No,—no! I'll turn and go to town again.
We'll surely find him by those poplars yonder.
That's no great luck for me, 'tis plain. You'll have him, when and where you wander: His partner in the dance you'll be,— But what is all your fun to me?
He's surely not alone to-day: He'll be with Curly-head, I heard him say.
Deuce! how they step, the buxom wenches! Come, Brother! we must see them to the benches. A strong, old beer, a pipe that stings and bites, A girl in Sunday clothes,—these three are my delights.
Just see those handsome fellows, there! It's really shameful, I declare;— To follow servant-girls, when they Might have the most genteel society to-day!
SECOND STUDENT (to the First)
Not quite so fast! Two others come behind,— Those, dressed so prettily and neatly. My neighbor's one of them, I find, A girl that takes my heart, completely. They go their way with looks demure, But they'll accept us, after all, I'm sure.
No, Brother! not for me their formal ways. Quick! lest our game escape us in the press: The hand that wields the broom on Saturdays Will best, on Sundays, fondle and caress.
He suits me not at all, our new-made Burgomaster! Since he's installed, his arrogance grows faster. How has he helped the town, I say? Things worsen,—what improvement names he? Obedience, more than ever, claims he, And more than ever we must pay!
Good gentlemen and lovely ladies, So red of cheek and fine of dress, Behold, how needful here your aid is, And see and lighten my distress! Let me not vainly sing my ditty; He's only glad who gives away: A holiday, that shows your pity, Shall be for me a harvest-day!
On Sundays, holidays, there's naught I take delight in, Like gossiping of war, and war's array, When down in Turkey, far away, The foreign people are a-fighting. One at the window sits, with glass and friends, And sees all sorts of ships go down the river gliding: And blesses then, as home he wends At night, our times of peace abiding.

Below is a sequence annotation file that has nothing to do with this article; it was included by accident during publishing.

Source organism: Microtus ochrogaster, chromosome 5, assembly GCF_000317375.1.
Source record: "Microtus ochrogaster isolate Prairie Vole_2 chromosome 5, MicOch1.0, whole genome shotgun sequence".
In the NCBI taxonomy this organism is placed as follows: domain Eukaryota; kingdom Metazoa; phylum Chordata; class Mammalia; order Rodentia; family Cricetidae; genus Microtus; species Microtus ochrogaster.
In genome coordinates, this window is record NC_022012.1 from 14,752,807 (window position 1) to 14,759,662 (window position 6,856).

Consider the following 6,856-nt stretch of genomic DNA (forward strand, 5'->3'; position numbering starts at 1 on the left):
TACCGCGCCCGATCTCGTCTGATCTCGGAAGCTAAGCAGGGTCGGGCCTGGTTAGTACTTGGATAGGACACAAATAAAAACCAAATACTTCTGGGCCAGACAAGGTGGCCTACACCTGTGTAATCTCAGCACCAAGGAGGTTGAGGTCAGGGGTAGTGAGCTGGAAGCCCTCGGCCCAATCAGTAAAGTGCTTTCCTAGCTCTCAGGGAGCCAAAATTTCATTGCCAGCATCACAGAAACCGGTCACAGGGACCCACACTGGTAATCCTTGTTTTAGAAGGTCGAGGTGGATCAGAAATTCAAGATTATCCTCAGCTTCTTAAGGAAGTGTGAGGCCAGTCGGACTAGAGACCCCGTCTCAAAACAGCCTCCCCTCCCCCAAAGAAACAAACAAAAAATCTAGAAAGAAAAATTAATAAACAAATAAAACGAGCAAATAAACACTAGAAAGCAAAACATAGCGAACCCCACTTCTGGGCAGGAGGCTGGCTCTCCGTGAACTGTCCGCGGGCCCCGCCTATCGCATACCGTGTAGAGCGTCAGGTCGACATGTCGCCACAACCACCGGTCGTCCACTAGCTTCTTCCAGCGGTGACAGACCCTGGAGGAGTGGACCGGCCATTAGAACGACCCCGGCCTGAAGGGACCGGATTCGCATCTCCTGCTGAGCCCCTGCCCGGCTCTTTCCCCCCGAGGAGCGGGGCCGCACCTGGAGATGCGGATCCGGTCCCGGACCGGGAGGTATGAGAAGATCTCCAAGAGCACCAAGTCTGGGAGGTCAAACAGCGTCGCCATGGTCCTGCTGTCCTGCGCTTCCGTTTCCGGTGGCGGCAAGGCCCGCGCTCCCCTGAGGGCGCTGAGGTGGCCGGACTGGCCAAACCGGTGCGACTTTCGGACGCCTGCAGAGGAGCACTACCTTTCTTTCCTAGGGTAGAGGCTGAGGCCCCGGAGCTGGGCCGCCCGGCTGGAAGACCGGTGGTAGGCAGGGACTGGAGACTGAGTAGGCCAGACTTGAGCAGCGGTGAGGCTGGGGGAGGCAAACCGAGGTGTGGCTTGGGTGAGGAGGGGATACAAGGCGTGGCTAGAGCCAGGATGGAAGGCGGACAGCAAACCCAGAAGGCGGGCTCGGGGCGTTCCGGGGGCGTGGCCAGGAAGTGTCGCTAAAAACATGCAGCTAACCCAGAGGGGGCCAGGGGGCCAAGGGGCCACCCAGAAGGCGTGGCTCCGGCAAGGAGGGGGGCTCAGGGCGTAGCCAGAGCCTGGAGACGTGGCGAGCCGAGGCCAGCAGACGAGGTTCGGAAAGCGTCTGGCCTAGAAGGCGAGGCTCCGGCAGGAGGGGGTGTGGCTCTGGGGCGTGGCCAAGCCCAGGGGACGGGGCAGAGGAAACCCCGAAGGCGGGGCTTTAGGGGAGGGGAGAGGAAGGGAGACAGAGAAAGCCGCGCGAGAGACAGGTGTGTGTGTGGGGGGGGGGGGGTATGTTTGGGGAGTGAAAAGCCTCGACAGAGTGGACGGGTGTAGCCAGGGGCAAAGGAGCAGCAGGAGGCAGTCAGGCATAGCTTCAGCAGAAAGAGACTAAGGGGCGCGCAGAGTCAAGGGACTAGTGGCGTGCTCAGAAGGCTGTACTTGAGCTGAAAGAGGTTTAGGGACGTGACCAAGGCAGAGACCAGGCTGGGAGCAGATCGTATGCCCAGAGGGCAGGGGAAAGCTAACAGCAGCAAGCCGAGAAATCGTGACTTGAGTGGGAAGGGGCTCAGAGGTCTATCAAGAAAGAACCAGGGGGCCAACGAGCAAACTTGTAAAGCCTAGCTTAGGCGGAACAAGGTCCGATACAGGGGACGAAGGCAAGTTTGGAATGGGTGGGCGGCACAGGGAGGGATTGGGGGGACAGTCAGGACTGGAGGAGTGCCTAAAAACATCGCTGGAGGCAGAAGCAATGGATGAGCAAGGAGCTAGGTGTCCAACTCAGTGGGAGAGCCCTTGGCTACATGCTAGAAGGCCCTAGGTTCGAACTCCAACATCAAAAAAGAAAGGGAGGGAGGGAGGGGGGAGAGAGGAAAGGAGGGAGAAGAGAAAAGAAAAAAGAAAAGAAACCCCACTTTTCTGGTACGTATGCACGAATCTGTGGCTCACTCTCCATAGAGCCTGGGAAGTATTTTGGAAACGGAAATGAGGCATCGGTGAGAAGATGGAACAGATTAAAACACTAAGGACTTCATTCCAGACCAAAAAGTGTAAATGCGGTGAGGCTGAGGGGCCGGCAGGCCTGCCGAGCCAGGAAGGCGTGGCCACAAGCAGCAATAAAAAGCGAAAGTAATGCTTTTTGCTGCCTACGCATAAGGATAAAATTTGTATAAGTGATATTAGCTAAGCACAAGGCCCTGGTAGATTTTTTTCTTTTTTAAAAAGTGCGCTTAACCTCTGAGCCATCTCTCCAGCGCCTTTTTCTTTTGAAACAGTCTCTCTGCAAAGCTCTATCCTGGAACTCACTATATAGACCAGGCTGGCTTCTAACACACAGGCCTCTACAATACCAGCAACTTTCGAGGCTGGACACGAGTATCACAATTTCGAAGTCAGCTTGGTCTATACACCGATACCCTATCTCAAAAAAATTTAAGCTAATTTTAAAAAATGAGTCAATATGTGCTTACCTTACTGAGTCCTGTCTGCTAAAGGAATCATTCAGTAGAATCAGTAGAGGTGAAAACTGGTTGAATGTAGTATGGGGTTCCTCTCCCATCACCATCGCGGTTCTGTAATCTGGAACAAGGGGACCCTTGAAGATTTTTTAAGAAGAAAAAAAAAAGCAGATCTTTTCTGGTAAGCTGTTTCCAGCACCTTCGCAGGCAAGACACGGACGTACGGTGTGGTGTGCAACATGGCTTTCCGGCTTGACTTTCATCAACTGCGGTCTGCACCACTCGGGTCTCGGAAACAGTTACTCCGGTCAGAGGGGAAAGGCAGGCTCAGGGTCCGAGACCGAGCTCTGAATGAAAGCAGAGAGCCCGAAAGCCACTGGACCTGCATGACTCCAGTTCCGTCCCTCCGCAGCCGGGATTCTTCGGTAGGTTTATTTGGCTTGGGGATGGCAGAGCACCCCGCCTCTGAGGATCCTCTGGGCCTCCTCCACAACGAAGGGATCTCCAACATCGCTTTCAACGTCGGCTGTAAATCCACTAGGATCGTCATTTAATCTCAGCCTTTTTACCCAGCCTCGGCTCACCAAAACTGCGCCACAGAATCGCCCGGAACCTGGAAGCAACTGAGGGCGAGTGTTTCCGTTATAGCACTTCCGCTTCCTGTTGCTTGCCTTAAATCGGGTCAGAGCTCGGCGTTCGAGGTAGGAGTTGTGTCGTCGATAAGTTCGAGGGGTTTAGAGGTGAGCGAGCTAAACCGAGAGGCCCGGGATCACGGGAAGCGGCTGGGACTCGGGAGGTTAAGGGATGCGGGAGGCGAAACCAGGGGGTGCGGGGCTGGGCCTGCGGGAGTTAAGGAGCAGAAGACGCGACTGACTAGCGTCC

Yes, Neighbor! that's my notion, too: Why, let them break their heads, let loose their passions, And mix things madly through and through, So, here, we keep our good old fashions!
OLD WOMAN (to the Citizen's Daughter)
Dear me, how fine! So handsome, and so young! Who wouldn't lose his heart, that met you? Don't be so proud! I'll hold my tongue, And what you'd like I'll undertake to get you.
Come, Agatha! I shun the witch's sight Before folks, lest there be misgiving: 'Tis true, she showed me, on Saint Andrew's Night, My future sweetheart, just as he were living.
She showed me mine, in crystal clear, With several wild young blades, a soldier-lover: I seek him everywhere, I pry and peer, And yet, somehow, his face I can't discover.
Castles, with lofty Ramparts and towers, Maidens disdainful In Beauty's array, Both shall be ours! Bold is the venture, Splendid the pay! Lads, let the trumpets For us be suing,— Calling to pleasure, Calling to ruin. Stormy our life is; Such is its boon! Maidens and castles Capitulate soon. Bold is the venture, Splendid the pay! And the soldiers go marching, Marching away!
FAUST AND WAGNER
Released from ice are brook and river By the quickening glance of the gracious Spring; The colors of hope to the valley cling, And weak old Winter himself must shiver, Withdrawn to the mountains, a crownless king: Whence, ever retreating, he sends again Impotent showers of sleet that darkle In belts across the green o' the plain. But the sun will permit no white to sparkle; Everywhere form in development moveth; He will brighten the world with the tints he loveth, And, lacking blossoms, blue, yellow, and red, He takes these gaudy people instead. Turn thee about, and from this height Back on the town direct thy sight. Out of the hollow, gloomy gate, The motley throngs come forth elate: Each will the joy of the sunshine hoard, To honor the Day of the Risen Lord! They feel, themselves, their resurrection: From the low, dark rooms, scarce habitable; From the bonds of Work, from Trade's restriction; From the pressing weight of roof and gable; From the narrow, crushing streets and alleys; From the churches' solemn and reverend night, All come forth to the cheerful light. How lively, see! the multitude sallies, Scattering through gardens and fields remote, While over the river, that broadly dallies, Dances so many a festive boat; And overladen, nigh to sinking, The last full wherry takes the stream. Yonder afar, from the hill-paths blinking, Their clothes are colors that softly gleam. I hear the noise of the village, even; Here is the People's proper Heaven; Here high and low contented see! Here I am Man,—dare man to be!
To stroll with you, Sir Doctor, flatters; 'Tis honor, profit, unto me. But I, alone, would shun these shallow matters, Since all that's coarse provokes my enmity. This fiddling, shouting, ten-pin rolling I hate,—these noises of the throng: They rave, as Satan were their sports controlling. And call it mirth, and call it song!
PEASANTS, UNDER THE LINDEN-TREE (Dance and Song.)